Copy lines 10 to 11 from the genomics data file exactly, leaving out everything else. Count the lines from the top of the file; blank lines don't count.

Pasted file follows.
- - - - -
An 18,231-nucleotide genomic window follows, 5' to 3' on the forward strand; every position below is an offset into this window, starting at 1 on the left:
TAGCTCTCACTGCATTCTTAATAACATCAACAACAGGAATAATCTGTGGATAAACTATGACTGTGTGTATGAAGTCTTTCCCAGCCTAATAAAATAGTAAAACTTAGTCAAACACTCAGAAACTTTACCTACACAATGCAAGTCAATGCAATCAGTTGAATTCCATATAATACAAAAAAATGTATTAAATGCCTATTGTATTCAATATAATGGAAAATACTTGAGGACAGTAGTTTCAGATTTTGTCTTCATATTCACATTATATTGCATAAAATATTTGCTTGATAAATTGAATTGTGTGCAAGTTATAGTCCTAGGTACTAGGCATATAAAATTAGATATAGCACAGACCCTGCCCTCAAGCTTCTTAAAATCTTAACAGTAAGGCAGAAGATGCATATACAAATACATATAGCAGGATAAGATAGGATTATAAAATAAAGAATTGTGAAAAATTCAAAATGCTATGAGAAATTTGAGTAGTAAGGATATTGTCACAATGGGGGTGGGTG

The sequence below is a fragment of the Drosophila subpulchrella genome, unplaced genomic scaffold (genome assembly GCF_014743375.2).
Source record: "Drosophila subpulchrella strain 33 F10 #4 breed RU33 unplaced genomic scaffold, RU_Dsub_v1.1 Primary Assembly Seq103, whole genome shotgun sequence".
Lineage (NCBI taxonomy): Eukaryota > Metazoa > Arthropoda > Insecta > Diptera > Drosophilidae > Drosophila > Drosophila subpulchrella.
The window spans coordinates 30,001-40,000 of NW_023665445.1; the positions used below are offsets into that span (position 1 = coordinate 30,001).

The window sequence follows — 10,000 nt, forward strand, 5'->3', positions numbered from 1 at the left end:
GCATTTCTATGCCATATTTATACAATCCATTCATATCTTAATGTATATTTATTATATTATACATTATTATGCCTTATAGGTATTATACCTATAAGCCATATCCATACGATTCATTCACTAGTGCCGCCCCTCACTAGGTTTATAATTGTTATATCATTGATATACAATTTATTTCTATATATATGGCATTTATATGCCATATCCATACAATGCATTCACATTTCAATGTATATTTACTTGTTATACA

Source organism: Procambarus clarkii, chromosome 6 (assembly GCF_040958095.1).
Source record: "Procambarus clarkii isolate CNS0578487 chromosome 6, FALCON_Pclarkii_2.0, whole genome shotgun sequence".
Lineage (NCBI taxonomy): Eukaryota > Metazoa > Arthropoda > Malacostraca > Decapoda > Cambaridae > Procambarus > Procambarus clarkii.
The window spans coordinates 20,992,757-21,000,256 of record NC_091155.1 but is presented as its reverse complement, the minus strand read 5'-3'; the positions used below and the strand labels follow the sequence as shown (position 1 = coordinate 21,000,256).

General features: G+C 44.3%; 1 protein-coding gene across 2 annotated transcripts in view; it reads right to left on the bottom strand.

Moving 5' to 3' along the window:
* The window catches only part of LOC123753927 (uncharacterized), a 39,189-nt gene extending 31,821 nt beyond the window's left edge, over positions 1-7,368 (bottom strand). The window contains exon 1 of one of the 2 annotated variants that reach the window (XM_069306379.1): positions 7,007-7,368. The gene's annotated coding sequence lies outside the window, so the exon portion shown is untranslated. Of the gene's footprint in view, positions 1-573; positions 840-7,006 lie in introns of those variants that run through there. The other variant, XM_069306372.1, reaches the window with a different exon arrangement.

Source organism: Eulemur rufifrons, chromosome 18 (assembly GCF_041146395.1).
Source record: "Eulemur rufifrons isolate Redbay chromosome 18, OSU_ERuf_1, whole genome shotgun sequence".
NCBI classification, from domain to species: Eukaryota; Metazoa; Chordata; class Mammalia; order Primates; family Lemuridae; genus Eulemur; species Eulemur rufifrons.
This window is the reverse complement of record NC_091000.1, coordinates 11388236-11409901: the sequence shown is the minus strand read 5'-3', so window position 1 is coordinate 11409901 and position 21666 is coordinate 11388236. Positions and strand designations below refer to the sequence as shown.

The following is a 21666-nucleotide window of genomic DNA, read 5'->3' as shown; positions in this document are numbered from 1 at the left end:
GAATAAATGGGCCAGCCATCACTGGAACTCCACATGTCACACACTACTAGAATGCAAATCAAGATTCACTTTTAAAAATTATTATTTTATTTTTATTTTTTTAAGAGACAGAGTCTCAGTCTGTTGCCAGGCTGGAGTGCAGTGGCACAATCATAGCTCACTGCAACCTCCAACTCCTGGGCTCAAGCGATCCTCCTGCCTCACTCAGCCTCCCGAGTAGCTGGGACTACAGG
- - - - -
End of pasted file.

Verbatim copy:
Source record: "Procambarus clarkii isolate CNS0578487 chromosome 6, FALCON_Pclarkii_2.0, whole genome shotgun sequence".
Lineage (NCBI taxonomy): Eukaryota > Metazoa > Arthropoda > Malacostraca > Decapoda > Cambaridae > Procambarus > Procambarus clarkii.